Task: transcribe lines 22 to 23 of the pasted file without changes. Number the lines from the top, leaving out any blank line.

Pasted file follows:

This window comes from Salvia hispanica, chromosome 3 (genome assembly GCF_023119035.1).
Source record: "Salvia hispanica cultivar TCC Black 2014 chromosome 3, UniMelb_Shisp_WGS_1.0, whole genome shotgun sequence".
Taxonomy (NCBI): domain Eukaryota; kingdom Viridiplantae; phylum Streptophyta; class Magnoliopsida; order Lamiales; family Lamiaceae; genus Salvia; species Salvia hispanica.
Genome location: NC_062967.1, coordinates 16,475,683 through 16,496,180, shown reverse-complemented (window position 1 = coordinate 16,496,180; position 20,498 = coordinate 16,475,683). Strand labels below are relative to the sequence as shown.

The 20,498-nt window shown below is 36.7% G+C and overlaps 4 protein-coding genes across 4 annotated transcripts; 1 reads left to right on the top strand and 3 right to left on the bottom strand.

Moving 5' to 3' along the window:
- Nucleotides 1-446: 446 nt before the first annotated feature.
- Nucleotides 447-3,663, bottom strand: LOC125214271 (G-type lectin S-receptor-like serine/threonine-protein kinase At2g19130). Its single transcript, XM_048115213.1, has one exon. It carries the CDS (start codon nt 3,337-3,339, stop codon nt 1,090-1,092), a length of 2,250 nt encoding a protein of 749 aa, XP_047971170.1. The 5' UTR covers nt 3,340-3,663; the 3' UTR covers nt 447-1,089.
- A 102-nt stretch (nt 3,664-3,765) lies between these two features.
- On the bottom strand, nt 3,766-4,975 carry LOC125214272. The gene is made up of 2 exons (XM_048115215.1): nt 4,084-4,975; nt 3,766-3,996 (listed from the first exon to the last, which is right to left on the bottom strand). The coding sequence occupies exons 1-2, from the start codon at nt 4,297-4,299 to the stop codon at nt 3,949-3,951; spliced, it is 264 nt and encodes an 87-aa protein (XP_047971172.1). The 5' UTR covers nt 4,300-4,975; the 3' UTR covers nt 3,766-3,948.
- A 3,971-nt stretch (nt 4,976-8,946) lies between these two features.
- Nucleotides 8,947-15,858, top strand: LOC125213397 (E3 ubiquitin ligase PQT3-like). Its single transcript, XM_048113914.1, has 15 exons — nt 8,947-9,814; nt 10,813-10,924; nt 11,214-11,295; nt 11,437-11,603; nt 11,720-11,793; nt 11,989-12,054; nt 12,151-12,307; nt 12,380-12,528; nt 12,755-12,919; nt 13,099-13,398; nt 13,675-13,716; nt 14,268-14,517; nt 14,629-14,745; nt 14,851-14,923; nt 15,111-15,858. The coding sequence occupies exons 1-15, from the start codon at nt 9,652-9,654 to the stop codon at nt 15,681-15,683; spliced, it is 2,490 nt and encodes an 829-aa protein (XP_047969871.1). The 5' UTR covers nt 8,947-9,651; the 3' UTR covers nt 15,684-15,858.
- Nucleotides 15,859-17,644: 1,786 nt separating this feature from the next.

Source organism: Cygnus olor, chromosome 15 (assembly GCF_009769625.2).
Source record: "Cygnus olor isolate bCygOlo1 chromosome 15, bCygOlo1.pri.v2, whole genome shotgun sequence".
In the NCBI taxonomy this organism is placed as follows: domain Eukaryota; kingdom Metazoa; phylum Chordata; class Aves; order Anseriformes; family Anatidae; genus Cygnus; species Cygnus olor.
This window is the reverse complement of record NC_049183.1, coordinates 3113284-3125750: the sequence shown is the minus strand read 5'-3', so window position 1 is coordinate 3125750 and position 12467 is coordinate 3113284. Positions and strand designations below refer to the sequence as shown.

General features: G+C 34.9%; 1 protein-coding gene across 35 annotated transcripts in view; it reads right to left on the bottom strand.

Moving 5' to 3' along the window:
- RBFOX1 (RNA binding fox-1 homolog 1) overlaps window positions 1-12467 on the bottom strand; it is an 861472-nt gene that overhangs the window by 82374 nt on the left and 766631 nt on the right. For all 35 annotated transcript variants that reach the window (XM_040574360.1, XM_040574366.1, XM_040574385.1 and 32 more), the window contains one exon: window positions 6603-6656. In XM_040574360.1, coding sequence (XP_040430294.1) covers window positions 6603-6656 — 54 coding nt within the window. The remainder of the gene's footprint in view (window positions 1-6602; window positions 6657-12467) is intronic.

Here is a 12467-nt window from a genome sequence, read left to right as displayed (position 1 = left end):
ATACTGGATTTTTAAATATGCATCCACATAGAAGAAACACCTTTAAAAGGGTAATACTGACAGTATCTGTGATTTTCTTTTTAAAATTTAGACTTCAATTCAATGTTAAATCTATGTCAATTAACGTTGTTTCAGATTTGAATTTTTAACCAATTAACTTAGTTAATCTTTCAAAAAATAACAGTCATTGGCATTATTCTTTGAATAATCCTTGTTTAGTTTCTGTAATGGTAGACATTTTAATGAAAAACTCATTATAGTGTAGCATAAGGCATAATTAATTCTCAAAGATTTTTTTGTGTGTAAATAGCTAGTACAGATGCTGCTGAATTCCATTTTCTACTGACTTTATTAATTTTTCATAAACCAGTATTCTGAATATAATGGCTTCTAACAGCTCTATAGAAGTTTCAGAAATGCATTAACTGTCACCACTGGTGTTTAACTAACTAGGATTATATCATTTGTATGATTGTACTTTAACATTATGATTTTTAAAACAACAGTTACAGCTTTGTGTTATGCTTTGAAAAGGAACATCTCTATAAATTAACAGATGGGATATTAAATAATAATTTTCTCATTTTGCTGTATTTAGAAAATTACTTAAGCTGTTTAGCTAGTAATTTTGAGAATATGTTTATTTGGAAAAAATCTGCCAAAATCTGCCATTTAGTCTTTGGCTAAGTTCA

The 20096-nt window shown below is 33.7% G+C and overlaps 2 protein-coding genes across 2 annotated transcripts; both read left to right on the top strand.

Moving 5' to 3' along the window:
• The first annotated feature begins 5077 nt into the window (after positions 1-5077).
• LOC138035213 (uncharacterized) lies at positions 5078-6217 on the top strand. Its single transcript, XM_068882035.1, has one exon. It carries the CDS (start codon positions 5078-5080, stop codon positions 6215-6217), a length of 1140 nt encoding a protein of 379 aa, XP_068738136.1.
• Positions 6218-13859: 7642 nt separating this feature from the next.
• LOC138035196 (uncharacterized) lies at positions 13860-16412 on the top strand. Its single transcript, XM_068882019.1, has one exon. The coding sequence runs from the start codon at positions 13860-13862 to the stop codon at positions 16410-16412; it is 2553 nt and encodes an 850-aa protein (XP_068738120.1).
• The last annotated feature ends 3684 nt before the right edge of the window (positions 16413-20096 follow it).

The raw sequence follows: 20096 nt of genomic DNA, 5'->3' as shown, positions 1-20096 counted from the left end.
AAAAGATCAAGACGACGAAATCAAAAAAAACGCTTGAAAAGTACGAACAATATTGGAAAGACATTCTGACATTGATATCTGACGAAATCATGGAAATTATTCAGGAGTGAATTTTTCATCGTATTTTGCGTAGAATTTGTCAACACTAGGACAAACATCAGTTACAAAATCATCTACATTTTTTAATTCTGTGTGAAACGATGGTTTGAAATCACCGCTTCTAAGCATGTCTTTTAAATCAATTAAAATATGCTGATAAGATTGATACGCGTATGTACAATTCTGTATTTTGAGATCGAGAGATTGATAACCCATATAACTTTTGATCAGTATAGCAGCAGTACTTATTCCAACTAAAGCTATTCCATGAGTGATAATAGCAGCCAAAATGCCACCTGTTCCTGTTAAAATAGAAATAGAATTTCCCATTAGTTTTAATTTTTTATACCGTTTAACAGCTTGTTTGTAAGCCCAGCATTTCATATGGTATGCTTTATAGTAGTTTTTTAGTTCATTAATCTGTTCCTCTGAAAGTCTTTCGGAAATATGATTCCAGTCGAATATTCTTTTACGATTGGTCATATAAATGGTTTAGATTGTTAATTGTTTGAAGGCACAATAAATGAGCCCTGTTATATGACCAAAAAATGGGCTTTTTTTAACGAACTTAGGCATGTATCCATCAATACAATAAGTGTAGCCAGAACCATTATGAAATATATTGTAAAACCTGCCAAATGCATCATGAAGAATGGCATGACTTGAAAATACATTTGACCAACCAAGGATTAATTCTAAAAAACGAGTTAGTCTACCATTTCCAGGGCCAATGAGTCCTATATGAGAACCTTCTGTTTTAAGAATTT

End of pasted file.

ATACTGGATTTTTAAATATGCATCCACATAGAAGAAACACCTTTAAAAGGGTAATACTGACAGTATCTGTGATTTTCTTTTTAAAATTTAGACTTCAATTCAATGTTAAATCTATGTCAATTAACGTTGTTTCAGATTTGAATTTTTAACCAATTAACTTAGTTAATCTTTCAAAAAATAACAGTCATTGGCATTATTCTTTGAATAATCCTTGTTTAGTTTCTGTAATGGTAGACATTTTAATGAAAAACTCATTATAGTGTAGCATAAGGCATAATTAATTCTCAAAGATTTTTTTGTGTGTAAATAGCTAGTACAGATGCTGCTGAATTCCATTTTCTACTGACTTTATTAATTTTTCATAAACCAGTATTCTGAATATAATGGCTTCTAACAGCTCTATAGAAGTTTCAGAAATGCATTAACTGTCACCACTGGTGTTTAACTAACTAGGATTATATCATTTGTATGATTGTACTTTAACATTATGATTTTTAAAACAACAGTTACAGCTTTGTGTTATGCTTTGAAAAGGAACATCTCTATAAATTAACAGATGGGATATTAAATAATAATTTTCTCATTTTGCTGTATTTAGAAAATTACTTAAGCTGTTTAGCTAGTAATTTTGAGAATATGTTTATTTGGAAAAAATCTGCCAAAATCTGCCATTTAGTCTTTGGCTAAGTTCA

The 20096-nt window shown below is 33.7% G+C and overlaps 2 protein-coding genes across 2 annotated transcripts; both read left to right on the top strand.